Does the Freedom Caucus Have a Plan?

April 5, 2017

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The House Freedom Caucus (HFC) has pushed for full repeal of Obamacare…until now. These Republicans want the Affordable Care Act (ACA) fully repealed. They opposed Speaker Paul Ryan’s American Health Care Act (AHCA) and stopped two floor votes on AHCA (ah-ka). But recently, Congressman Mark Meadows, told the Washington Examiner:
 
The Freedom Caucus has asked for two [mandates] to be included in the repeal, which would bring us to a total of four of the 12 Obamacare mandates. That’s our ask. These two Obamacare mandates repealed in exchange for yes votes…We’re talking about asking for a little over 15 percent of the Obamacare mandates to be repealed and we can’t get a yes from that?…The request is pretty simple: 2 of 12 Obamacare mandates when we campaigned on the fact that we were going to repeal all 12.
 
Surprisingly, the HFC wants only two things: repeal of “essential health benefits” (EHB) -- a set of 10 broad government–mandated services -- and repeal of “community rating” (CR), which charges everyone similar rates regardless of health status. Does Meadows have a plan to work this limited demand into a full repeal of all 2,700 pages?
 
Former GOP research analyst Chris Jacobs says unless the law’s costly “guaranteed issue” (GI) mandate for people with pre-existing conditions and its “actuarial value” (AV) mandate on insurers are also repealed, it won’t work. He suggests repeal of all four insurance mandates (EHB, CR, GI, AV) or a full repeal of the law -- with state high-risk pools (HRP) for people with pre-existing conditions.
 
But just two days ago, Vice President Pence floated the idea of giving HHS Secretary Tom Price, M.D. the authority to grant waivers to let states roll back just the EHB and CR requirements. But these requirements would stay in law for a liberal administration to resurrect.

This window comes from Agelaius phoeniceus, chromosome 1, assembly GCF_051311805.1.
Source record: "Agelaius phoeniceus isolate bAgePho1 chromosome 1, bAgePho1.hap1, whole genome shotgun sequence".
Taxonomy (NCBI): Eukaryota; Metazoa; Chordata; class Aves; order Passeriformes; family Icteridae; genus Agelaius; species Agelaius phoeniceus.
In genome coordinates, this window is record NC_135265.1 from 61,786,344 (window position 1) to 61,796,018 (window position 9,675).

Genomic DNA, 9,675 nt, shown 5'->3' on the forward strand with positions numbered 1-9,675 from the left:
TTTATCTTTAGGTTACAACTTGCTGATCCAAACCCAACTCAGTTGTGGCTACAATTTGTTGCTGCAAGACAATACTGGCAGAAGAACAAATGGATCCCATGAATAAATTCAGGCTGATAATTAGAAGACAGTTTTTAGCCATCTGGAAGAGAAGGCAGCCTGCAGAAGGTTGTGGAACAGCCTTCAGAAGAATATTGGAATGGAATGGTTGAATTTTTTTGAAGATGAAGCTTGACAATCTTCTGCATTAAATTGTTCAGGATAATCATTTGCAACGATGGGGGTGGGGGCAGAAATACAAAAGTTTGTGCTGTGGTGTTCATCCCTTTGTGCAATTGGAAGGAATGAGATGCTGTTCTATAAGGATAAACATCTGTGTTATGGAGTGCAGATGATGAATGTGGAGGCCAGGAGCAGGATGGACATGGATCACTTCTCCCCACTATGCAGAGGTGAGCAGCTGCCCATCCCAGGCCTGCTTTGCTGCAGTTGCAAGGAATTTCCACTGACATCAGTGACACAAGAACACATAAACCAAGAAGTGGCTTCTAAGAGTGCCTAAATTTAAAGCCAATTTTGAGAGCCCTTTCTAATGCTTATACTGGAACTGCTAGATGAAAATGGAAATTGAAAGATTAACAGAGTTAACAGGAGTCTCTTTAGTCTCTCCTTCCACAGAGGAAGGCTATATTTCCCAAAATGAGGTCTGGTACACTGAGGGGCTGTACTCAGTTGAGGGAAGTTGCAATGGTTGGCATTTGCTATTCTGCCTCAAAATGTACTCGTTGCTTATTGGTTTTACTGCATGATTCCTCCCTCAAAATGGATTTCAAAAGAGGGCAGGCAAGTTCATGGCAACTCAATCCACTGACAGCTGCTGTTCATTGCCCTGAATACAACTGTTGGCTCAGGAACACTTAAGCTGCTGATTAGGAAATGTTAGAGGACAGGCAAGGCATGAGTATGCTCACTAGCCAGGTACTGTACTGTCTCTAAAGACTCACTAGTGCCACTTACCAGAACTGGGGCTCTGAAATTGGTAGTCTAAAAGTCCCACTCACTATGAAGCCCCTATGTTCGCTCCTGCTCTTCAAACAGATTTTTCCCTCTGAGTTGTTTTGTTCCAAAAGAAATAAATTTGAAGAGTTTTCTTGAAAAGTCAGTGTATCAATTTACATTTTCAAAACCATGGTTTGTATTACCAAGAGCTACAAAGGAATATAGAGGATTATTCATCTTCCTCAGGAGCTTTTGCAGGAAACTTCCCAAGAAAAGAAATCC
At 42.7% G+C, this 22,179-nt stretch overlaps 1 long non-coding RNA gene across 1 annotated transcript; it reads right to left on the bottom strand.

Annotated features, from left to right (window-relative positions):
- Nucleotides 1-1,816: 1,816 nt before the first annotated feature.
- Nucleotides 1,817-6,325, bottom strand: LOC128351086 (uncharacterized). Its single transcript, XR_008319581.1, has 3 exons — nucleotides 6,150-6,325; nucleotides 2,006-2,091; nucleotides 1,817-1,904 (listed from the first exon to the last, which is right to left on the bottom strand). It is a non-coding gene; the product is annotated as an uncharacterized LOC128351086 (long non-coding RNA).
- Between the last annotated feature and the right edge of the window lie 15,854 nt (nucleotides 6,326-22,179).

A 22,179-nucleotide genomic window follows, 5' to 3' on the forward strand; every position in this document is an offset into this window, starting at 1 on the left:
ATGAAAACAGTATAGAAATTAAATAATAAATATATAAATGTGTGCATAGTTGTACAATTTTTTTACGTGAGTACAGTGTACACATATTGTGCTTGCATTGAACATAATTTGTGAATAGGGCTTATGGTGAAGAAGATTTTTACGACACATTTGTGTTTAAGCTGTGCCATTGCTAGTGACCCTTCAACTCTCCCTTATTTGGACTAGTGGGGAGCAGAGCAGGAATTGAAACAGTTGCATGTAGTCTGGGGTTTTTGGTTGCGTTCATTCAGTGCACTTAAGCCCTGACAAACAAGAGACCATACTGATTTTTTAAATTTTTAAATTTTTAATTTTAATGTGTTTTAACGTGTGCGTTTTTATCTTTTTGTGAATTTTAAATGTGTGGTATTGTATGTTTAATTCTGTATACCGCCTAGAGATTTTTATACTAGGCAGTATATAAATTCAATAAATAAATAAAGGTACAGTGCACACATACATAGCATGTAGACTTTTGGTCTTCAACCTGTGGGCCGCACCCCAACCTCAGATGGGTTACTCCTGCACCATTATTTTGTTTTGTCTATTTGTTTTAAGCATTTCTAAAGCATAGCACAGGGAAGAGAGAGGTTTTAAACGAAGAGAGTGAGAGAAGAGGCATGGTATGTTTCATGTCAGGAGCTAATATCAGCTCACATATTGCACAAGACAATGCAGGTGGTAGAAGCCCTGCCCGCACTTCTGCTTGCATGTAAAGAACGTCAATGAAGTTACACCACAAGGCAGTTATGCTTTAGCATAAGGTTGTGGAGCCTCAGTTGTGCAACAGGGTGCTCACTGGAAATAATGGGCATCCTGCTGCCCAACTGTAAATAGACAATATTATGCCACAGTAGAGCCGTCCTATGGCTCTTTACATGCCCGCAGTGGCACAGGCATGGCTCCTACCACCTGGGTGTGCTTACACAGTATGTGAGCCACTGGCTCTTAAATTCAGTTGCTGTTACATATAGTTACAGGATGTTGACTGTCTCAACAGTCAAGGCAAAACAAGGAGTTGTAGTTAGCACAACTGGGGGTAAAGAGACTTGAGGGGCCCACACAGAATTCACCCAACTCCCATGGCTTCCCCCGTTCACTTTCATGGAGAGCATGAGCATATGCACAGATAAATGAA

If only EHB and CR are repealed, the following politically-difficult results are likely:
 
·      HIGH COSTS: With GI still in place and CR repealed, expect MUCH higher premiums for people with pre-existing conditions.
 
·      REDUCED ACCESS? With GI still in place and EHB repealed, insurers could eliminate access to some costly treatments and medications to discourage enrollment of costly patients. However, they’d still have to comply with state law on mandated benefits.
 
·      INSURER BAILOUT: To reduce premiums, states could use the $115 billion federal AHCA “stability fund” to establish state “reinsurance” programs, like Minnesota just did in anticipation of AHCA, that protect insurers by forcing state and federal taxpayers to cover major expenses of ALL people who buy their own health insurance.
 
Even if all four mandates are repealed, ACHA+HFC doesn’t come close to repealing the 2,700-page law and its 40,000 pages of regulatory documents. For example, ACA exchanges, government surveillance systems, and federal controls over the practice of medicine would remain. These include bureaucracies like CCIIO, PCORI, CMMI, IPAB and their prescriptive pilot projects. That said, with the repeal of Obamacare taxes, it’s possible these federal agencies and grant programs would run out of cash.
 
Congressman Mo Brooks (R-AL) has a two-page bill to fully repeal the Affordable Care Act. He wants Congress to bring H.R. 1718 up for a vote and see who actually votes for full repeal. Great idea. Very bold and very clarifying. Congress should try a real repeal.
 
Until they try, how do they know what is or is not possible?
 
They’re done talking for now it appears, but when they return from break, a full repeal should be considered. One of the things full repeal will do is eliminate the ACA’s prohibition on catastrophic coverage (§1302(e)). This repeal is essential for restoring affordable premiums, market competition, and pocketbook prices for routine and minor care. The repeal of this prohibition would lead to true insurance that does not interfere in medical decisions.
 
Freedom is our goal. Patients and doctors should operate in direct-payment relationships, not costly, restrictive third-party payment systems. That’s the future of health freedom, as exemplified by our initiative, The Wedge of Health Freedom. Congress should focus on real freedom with a full repeal.
 
Focused on freedom,
 
Twila Brase, RN, PHN
President and Co-founder